Harvard’s 4-year return to PE as of 2015 was 11.1 percent. But the much smaller University of North Carolina (UNCIMC) earned 13.7.
We think it’s plausible that Mr. Narvekar (with his PE background) obtained PE returns closer to Virginia, Cal or North Carolina in this period. Combine that with his large allocation to the class and it probably contributed significantly to his outperformance vs. Harvard.
Compensation: Narvekar, Holland, Mendillo, Blyth, and Ettl:
For calendar 2013 (the latest available), the HMC president (Ms. Mendillo in her next-to-last year) earned almost three times as much as Mr. Narvekar: $9.5 million versus $3.5 million.
Her 2013 bonus was unusually large for reasons we can’t explain and Mr. Narvekar may not match it in any given period going forward. But we think it’s highly likely that his total comp in 2017 will be at least $7 million — double what he made at Columbia in 2013, and that is still a very handsome upgrade.
A big chunk of his comp each year has been deferred as incentive to stay at Columbia, vesting only in a subsequent year. We think he may forfeit around $3 million in banked pay when he departs. But his new contract with Harvard will no doubt make him whole.
Comp data for the most recent available three years is in the chart below and readers can draw their own conclusions.
We also note that Mr. Holland as chief investment officer at Columbia earned only about 10 percent less than his boss. We’re sure he will get a bump of at least that much as he moves up to the top job next year.
Mr. Narvekar will certainly be the highest-paid U.S. endowment chief by a wide margin.
Two other veterans will be roughly tied with Mr. Holland for second place: David Swensen at Yale and Scott Malpass at Notre Dame, who made $3.6 million and $3.9 million respectively in 2013.
Both Stephen Blyth and Robert Ettl have recently served as HMC president and CEO, the former for about 18 months and the latter for about 4 months and counting.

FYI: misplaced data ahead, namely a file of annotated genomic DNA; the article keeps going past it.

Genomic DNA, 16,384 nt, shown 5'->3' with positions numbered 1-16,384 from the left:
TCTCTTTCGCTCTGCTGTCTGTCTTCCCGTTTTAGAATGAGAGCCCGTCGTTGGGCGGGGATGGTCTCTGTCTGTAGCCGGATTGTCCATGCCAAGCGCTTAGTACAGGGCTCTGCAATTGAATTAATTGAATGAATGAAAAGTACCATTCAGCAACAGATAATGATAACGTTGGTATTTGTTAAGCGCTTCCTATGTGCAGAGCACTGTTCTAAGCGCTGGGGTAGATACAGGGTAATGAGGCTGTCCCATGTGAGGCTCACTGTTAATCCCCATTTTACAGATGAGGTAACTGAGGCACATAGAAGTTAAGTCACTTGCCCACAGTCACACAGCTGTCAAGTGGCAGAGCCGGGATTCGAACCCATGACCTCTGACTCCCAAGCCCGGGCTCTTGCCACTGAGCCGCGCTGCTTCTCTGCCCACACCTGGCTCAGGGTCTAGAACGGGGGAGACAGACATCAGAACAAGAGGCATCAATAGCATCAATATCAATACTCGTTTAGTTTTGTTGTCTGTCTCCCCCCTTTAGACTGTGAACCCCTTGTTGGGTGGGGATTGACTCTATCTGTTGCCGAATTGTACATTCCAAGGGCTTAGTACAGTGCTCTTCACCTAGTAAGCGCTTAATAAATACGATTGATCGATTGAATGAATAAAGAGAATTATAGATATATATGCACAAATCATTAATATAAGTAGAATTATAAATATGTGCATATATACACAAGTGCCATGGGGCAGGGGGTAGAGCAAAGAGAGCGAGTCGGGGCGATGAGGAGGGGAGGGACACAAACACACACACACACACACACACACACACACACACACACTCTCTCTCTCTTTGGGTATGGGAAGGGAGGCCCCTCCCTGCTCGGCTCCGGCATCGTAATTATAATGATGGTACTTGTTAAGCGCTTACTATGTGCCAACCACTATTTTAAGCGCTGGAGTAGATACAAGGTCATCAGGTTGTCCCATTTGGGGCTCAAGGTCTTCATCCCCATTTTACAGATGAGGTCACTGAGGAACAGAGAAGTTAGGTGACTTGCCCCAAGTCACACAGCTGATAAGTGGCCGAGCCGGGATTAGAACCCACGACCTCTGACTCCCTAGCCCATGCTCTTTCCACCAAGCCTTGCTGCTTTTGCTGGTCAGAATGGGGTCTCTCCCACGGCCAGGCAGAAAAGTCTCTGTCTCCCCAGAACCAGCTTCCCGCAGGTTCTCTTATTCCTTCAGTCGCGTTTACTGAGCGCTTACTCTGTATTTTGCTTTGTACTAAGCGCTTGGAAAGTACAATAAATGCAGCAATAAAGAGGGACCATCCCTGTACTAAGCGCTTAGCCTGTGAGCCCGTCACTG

Their presidential comp is officially un-reported. But, we can guesstimate that Mr. Blyth was paid a Mendillo-sized salary with a base over $1.0 million and bonus in the range of $4 million to $8 million on an annualized basis. It’s not clear to us that Mr. Ettl, who has been serving on an interim basis, got a boost to that same level.
The latest published comps for Mr. Blyth and Mr. Ettl — as managing director and chief operating officer, respectively in 2013 — were $11.4 million and $4.0 million as detailed in our chart.
Compensation: Columbia versus Harvard
Narvekar and Holland versus Mendillo, Blyth and Ettl
(latest available data from tax filings)
A new view:
For now, Mr. Narvekar labors on the 63rd floor of the Chrysler building in mid-town Manhattan. It’s America’s most elegant and famous Art Deco building, but, apart from the view, the CIMC offices are reportedly beige and utilitarian. However, they do have some excellent custom software running behind their computer screens.
According to a 2012 interview, Narvekar, Holland and their small staff had spent eight years developing a systems platform that enables them to efficiently gauge both the performance of their third-party managers and the endowment’s exposure to various asset classes.
“If we want to know how much risk a particular manager has taken, or how his returns rate against those of his peers in a particular market, we can compute that very easily and quickly,” said Holland. “If we need to determine how much risk exposure we have, say, in Europe, it’s remarkably easy for us to assess that and respond accordingly.”
We don’t know how much of that intellectual property Narv can bring to Boston, but it sounds like something worth emulating.
Narv is headed for HMC’s offices in the Boston Federal Reserve Building, a structure which resembles a giant concrete radiator.
However, tenants and their guests have exclusive access to the Harborview dining room on the 31st floor, with its spectacular view of the Bay.
Peroration: the long view:
John Harvard, the son of a butcher; graduate of Emmanuel College, Cambridge; and emigrant to the New World; died of tuberculosis in 1638 at the age of 30. His maternal grandfather had been an acquaintance of William Shakespeare.
They called it consumption back then, and it was a slow death. The young clergyman had ample time to consider his legacy. He left half his money and all of his (even more valuable) books to a new college, the first in the English colonies. The little school was already more than a century old when John Adams matriculated there in 1750.
Four hundred years later, Mr. Harvard’s statue surveys the passersby in Harvard Yard while, across the river, his keystone gift, now grown to over $35 billion, sustains one of the world’s greatest institutions of research, scholarship, and teaching.
Narv Narvekar is just the latest in a long line of stewards. We think he’ll be a good one.
Charles Skorina works with leaders of endowments, foundations, and institutional asset managers to recruit Board Members, Executives Officers, Chief Investment Officers and Fund Managers. Mr. Skorina also publishes The Skorina Letter, a widely read professional publication providing news, research and analysis on institutional asset managers and tax-exempt funds. Prior to founding CASCo, Mr. Skorina worked for JP MorganChase in New York City and Chicago and for Ernst & Young in Washington, D.C.